Google is increasing its arsenal of internet products by introducing Google Talk – an internet communication tool suite. Google Talk comprises of two main features – an instant messenger/chat facility and a VoIP (Voice over Internet Protocal) internet telephony service.
The instant messenger service is similar to offerings from major competitors MSN and Yahoo.
Unlike other Google products (such as the mouse-draggable map in Google Maps) there are no major interface enhancements beyond what is already available.
However, unlike MSN and Yahoo, it does use the open source Jabber platform rather than its own proprietary software. This means the chat network can extend far beyond those just using Google Talk.
It will be interesting to see how Google ties an instant messenger service up with the rest of its software, ie. a link with the Picasa photo management suite would allow users to send and chat about photos.
As well as allowing typed missives to be sent, Google Talk also allows you to connect up a microphone and speaker and actually talk. The system, known as VoIP, is to telecommunications what the peer-to-peer networks are to the music business – a thorn in the side of the business model. By using a PC as a phone, a Google Talk user can speak for free to another Google Talk user anywhere in the world. Skype is the current market leader with over 50 million subscribers. Google has it firmly in its sights.
Towards the Google operating system
Many in the industry feel that Google is moving from being a website (a search engine) towards being a fully fledged operating system. Indeed, Google has also this month updated its desktop application, adding more relevant information and increased security. A canny move given that Microsoft has made no bones about its intentions to integrate search heavily into its new Vista operating system. Rather than cracking open a browser and going to www.google.com, Microsoft offers a path of less resistance by prompting searches to www.msn.com from the minute you switch on your PC. Google could trump the move if its core services and communications platform are more widely adopted.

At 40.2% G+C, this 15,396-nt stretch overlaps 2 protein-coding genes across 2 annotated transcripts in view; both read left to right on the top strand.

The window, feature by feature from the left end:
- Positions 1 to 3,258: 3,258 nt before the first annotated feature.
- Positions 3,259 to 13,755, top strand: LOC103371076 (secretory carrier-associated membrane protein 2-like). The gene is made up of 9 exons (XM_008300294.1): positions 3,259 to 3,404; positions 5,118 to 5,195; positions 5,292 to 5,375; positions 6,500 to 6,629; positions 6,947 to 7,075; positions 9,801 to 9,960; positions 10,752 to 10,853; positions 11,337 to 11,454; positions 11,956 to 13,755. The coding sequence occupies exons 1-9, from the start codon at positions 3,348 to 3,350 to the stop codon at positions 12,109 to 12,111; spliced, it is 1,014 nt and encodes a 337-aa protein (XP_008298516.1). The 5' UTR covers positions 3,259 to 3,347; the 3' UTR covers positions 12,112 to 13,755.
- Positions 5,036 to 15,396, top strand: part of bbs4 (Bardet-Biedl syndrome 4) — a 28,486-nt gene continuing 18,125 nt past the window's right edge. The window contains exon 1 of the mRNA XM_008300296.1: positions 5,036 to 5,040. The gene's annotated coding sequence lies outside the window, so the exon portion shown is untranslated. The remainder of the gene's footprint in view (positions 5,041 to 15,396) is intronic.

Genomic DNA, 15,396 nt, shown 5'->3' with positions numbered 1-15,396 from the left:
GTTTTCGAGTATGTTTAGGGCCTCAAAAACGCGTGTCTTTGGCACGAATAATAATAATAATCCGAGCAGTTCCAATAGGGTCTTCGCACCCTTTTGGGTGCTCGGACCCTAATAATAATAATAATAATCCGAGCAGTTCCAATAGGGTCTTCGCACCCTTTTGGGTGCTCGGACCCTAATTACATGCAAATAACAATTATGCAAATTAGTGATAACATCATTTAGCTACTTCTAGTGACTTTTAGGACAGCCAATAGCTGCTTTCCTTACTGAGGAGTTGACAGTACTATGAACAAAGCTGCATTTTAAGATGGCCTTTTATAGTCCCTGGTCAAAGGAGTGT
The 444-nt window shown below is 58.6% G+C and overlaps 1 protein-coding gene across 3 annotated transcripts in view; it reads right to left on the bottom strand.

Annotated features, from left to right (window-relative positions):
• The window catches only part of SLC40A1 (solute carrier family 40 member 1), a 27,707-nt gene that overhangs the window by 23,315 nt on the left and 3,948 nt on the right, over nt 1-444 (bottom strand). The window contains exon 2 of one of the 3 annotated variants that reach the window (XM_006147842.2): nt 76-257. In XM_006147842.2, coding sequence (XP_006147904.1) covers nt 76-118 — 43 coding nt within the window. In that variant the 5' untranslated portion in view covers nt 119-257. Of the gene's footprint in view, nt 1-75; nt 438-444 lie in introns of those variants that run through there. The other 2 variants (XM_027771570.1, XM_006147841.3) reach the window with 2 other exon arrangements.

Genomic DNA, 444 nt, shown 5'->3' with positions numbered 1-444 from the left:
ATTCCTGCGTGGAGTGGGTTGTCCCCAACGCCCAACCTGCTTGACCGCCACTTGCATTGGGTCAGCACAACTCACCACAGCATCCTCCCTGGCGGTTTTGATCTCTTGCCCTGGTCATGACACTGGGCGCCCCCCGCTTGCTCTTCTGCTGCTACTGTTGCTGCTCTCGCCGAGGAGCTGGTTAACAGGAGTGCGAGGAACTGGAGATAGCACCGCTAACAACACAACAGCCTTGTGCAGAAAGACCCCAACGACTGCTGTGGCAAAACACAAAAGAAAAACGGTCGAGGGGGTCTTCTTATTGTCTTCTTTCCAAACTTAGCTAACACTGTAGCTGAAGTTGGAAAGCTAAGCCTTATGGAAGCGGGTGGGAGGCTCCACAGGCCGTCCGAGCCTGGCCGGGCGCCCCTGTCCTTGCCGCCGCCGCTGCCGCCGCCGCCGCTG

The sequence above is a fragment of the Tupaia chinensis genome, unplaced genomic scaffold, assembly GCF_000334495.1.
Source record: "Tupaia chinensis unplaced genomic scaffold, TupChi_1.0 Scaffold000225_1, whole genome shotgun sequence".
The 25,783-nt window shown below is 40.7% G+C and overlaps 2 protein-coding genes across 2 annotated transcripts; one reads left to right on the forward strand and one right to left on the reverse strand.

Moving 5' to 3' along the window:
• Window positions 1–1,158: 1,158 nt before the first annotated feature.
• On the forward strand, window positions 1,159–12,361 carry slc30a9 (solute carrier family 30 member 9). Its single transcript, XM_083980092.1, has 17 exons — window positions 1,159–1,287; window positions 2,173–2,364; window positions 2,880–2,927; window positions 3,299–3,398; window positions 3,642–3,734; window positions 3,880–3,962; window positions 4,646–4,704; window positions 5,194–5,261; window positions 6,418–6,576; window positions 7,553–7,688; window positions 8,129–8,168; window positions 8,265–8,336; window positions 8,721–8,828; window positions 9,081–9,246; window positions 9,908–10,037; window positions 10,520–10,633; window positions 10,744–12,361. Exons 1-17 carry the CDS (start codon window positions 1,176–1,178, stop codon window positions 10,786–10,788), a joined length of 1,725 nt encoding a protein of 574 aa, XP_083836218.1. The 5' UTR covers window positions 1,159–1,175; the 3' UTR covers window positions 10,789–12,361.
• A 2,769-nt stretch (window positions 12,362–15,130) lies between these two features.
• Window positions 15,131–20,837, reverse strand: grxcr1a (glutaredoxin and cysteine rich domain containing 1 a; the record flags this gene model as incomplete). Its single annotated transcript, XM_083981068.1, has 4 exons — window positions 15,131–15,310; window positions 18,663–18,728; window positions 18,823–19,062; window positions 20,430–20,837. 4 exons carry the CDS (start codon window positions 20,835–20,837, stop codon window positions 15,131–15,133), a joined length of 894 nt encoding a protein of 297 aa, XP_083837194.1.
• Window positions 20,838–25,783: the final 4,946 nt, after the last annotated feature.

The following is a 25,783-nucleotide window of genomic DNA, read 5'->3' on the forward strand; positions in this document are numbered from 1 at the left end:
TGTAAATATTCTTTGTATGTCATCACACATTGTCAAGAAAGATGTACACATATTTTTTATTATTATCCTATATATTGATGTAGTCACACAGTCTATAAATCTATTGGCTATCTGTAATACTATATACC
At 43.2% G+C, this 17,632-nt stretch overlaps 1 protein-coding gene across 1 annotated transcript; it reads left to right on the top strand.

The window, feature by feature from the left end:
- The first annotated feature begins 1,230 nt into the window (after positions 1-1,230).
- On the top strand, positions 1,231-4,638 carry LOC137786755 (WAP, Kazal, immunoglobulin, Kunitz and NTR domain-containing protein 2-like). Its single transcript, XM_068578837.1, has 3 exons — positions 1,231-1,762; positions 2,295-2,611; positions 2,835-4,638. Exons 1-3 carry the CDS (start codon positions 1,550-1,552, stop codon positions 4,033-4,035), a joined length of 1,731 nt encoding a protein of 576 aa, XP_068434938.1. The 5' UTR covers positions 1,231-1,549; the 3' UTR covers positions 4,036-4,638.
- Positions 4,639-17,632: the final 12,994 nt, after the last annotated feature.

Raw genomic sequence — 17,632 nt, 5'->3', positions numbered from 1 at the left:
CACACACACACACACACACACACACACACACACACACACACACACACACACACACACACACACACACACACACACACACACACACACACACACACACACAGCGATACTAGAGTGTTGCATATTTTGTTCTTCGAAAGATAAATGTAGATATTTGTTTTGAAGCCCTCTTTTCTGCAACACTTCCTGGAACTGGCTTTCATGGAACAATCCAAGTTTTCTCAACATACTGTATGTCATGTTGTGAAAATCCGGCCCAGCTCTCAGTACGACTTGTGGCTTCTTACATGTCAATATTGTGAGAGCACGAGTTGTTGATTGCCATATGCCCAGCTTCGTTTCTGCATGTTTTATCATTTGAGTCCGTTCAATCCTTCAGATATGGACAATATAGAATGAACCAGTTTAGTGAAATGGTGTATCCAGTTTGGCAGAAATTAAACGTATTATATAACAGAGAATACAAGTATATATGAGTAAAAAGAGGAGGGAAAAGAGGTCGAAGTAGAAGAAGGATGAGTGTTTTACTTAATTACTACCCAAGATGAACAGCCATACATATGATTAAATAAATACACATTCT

Why does Google need more finance?
Yet another development this month (do the engineers get no summer vacation?) sees Google trying to secure an estimated Â£4 billion through a public offering a year after the search giant first floated. Here the waters muddy and there is no consensus over why Google needs the extra cash. Its rapid pace of software development is not making a dent on its huge cash reserves. Perhaps Google is attempting what other media giants like Rupert Murdoch did with satellite TV and AOL has done as an ISP – provide the delivery platform for its content. There has been talk of Google setting up a Wi-Fi network. Could this be offered for free, recouping the set-up spend through advertising?
Google’s Grand Ambitions (Business Week)
New Google Talk Offers Instant Messaging & Voice Chat (Searchenginewatch)
Review: New Google tools! What’s the plan? (IHT)
Sidebar Takes Center Stage in New Google Desktop Search (Marketing Vox)
Daryl Pereira, Account Manager